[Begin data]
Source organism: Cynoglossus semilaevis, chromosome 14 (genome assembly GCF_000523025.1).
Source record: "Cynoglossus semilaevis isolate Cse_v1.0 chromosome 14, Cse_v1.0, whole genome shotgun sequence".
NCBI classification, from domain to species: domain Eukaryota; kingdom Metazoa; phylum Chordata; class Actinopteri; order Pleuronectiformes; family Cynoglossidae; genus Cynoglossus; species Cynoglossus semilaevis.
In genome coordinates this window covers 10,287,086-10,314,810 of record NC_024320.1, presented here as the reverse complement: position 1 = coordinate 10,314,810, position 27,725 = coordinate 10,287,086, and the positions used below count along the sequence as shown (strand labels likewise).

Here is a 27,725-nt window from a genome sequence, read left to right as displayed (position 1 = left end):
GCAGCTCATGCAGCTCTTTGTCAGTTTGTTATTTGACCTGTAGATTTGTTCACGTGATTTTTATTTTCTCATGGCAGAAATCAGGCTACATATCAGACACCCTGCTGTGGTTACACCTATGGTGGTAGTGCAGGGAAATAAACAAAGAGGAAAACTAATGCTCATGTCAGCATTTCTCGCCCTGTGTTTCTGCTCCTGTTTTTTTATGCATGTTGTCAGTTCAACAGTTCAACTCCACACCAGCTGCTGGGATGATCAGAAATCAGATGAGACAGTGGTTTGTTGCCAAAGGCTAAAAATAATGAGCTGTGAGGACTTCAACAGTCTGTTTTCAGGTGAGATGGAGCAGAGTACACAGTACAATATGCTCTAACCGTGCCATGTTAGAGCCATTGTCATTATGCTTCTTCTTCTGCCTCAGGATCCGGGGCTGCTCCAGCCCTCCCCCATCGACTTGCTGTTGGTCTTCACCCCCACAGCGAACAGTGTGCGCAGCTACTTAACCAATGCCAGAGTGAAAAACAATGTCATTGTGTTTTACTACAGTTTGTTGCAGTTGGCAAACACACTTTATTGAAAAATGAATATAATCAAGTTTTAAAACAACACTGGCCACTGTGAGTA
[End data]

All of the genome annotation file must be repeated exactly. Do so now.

Source organism: Cynoglossus semilaevis, chromosome 14 (genome assembly GCF_000523025.1).
Source record: "Cynoglossus semilaevis isolate Cse_v1.0 chromosome 14, Cse_v1.0, whole genome shotgun sequence".
NCBI classification, from domain to species: domain Eukaryota; kingdom Metazoa; phylum Chordata; class Actinopteri; order Pleuronectiformes; family Cynoglossidae; genus Cynoglossus; species Cynoglossus semilaevis.
In genome coordinates this window covers 10,287,086-10,314,810 of record NC_024320.1, presented here as the reverse complement: position 1 = coordinate 10,314,810, position 27,725 = coordinate 10,287,086, and the positions used below count along the sequence as shown (strand labels likewise).

Here is a 27,725-nt window from a genome sequence, read left to right as displayed (position 1 = left end):
GCAGCTCATGCAGCTCTTTGTCAGTTTGTTATTTGACCTGTAGATTTGTTCACGTGATTTTTATTTTCTCATGGCAGAAATCAGGCTACATATCAGACACCCTGCTGTGGTTACACCTATGGTGGTAGTGCAGGGAAATAAACAAAGAGGAAAACTAATGCTCATGTCAGCATTTCTCGCCCTGTGTTTCTGCTCCTGTTTTTTTATGCATGTTGTCAGTTCAACAGTTCAACTCCACACCAGCTGCTGGGATGATCAGAAATCAGATGAGACAGTGGTTTGTTGCCAAAGGCTAAAAATAATGAGCTGTGAGGACTTCAACAGTCTGTTTTCAGGTGAGATGGAGCAGAGTACACAGTACAATATGCTCTAACCGTGCCATGTTAGAGCCATTGTCATTATGCTTCTTCTTCTGCCTCAGGATCCGGGGCTGCTCCAGCCCTCCCCCATCGACTTGCTGTTGGTCTTCACCCCCACAGCGAACAGTGTGCGCAGCTACTTAACCAATGCCAGAGTGAAAAACAATGTCATTGTGTTTTACTACAGTTTGTTGCAGTTGGCAAACACACTTTATTGAAAAATGAATATAATCAAGTTTTAAAACAACACTGGCCACTGTGAGTA